Albert Gallatin: Jeffersonian Financier and Diplomat

By Raymond Walters | Go to book overview

8. Freshman Congressman
1795=1797

On December 7, 1795, when Gallatin walked into the plain brick building on Independence Square in Philadelphia known as Congress Hall and took the oath of office as federal congressman, he came face to face with much that was challenging and new, and even more that was comfortably familiar. Only a few yards away was the chamber in which he had served briefly as United States senator; only a long stone's throw across the yard was the State House, scene of his triumphs as an assemblyman. Close by were the streets, the taverns and boardinghouses, the homes of friends that had given him pleasure during the five preceding winters.

As he looked about the chamber--described by a member as "a room without ventilators, more than sufficiently heated by fire," and made more oppressive by the breathing and sweat of the assemblage1--he saw many familiar faces. His previous legislative service made him already as well known to most of those who had served several terms as congressmen.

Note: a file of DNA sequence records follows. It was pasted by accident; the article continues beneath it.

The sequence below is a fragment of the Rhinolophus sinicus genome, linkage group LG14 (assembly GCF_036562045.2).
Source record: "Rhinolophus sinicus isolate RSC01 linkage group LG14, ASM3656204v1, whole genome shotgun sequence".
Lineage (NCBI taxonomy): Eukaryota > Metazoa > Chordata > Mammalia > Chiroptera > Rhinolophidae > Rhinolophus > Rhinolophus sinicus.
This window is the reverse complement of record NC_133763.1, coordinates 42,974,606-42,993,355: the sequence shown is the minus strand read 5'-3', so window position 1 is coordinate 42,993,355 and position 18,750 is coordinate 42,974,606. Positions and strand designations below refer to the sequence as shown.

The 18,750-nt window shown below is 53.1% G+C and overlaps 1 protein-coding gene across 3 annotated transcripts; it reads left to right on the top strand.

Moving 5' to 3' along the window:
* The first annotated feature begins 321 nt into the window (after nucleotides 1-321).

For the first time Gallatin was part of a legislative majority: the Fourth Congress contained only forty-nine Federalists, while he and his fellow "Antis" numbered fifty-six. He believed--and on such matters his opinion was judicious--that his own party had a similar edge in ability. Most of the Democratic-Republican leaders were from Virginia: James Madison, short, inconspicuous, usually solemn; William Branch Giles, gay and acute; John Nicholas, young, handsome personification of the southern aristocrat. New York was represented by one of its finest in lineage and talents--Edward Livingston, a witty, dashing newcomer. The Federalists, too, Gallatin conceded, had "many clever men": a solid, combative, resourceful phalanx led by Uriah Tracy, Roger Griswold, James Hillhouse from Connecticut, and William Smith and Robert Goodloe Harper from South Carolina. Harper, formerly an ardent Democratic-Republican, was almost more Federalist than Hamilton. Gallatin called him "as great a bungler as I ever knew, very good hearted, and not deficient in talents, exclusively of that of speaking, which he certainly possesses to a high

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